“Birth Project” toured for 10 years, with portions showing in venues ranging from birthing centers to major museums, after which works were permanently placed in various institutions around the world. In recent years, Chicago reconnected with some of those institutions and was pleased to find enthusiastic and grateful curators who prized the works; a stark contrast to her customary experience as a pioneer feminist artist.
Born in Chicago, the daughter of a Marxist labor organizer and a medical secretary, Judy Cohen was dubbed Judy Chicago when gallerist Rolf Nelson heard her thick Second City accent and nicknamed her. She studied at UCLA in the 1960s at a time when Ferus Gallery was the center of modern art in Los Angeles, and the highest compliment was to be told she painted like a man. Gallerist Walter Hopps once visited the studio space she shared with two male artists in Pasadena and refused to look at her work, later lamely explaining that he was too embarrassed to address her because her work was so much better than that of the others.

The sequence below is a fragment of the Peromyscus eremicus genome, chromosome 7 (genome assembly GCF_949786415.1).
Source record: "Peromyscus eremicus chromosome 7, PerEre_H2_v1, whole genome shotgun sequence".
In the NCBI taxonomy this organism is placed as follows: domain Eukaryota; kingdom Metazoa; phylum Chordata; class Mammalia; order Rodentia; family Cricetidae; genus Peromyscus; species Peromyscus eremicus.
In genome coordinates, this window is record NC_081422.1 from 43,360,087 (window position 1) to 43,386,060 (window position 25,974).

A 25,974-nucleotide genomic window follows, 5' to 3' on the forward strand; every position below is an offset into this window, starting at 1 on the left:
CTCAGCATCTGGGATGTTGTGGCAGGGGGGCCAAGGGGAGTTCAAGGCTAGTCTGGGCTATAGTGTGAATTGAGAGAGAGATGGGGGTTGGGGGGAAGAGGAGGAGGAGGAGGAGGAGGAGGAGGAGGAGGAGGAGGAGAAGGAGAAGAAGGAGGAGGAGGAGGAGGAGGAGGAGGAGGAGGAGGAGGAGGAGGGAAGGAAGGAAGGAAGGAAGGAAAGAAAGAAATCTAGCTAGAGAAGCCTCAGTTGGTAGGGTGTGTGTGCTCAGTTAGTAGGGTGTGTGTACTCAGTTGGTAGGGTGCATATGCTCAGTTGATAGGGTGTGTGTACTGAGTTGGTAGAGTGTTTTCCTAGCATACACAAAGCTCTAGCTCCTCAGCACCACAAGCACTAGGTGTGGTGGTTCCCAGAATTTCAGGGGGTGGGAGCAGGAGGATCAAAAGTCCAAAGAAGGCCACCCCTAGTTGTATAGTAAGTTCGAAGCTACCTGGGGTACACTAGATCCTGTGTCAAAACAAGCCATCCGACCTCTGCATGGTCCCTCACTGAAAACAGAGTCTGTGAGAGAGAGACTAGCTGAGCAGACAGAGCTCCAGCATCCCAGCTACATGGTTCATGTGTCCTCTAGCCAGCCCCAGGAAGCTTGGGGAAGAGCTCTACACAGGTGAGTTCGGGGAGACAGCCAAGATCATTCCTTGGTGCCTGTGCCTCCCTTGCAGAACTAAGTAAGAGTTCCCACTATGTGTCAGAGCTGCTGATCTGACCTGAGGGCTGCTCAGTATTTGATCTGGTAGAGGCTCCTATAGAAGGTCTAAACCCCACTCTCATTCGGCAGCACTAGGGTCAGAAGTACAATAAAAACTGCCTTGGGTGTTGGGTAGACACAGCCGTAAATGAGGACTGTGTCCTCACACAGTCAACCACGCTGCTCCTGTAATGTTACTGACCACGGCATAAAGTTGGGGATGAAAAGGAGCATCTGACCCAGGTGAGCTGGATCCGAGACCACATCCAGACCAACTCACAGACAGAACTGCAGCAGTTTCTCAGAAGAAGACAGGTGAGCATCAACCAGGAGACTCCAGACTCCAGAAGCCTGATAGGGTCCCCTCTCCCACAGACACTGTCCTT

Such instances led her to conclude she ought to stop trying to be one of the guys and embrace feminism, not just in thought but in practice. In 1970, she established the first feminist art program, at California State University, Fresno, where female artists had a space of their own. Two years later, she established Womanspace with artist Miriam Schapiro, the first gallery dedicated to exhibiting female artists.
Following the success of “The Dinner Party” and “Birth Project,” Chicago embarked on “Holocaust Project: From Darkness into Light,” a mixed-media series using painting, stained glass, photography and tapestries that explores the horror of the final solution and the inspiration of survivors. For that series, Chicago was informed by filmmaker Claude Lanzmann’s epic documentary on the subject, “Shoah.” “I came out of Holocaust Project $55,000 in debt on credit cards, no verifiable income,” she said, smiling and slowly shaking her head. But she got a husband in the process: her photographer, Donald Woodman. “At age 60, I had my first mortgage, which we just paid off,” she said.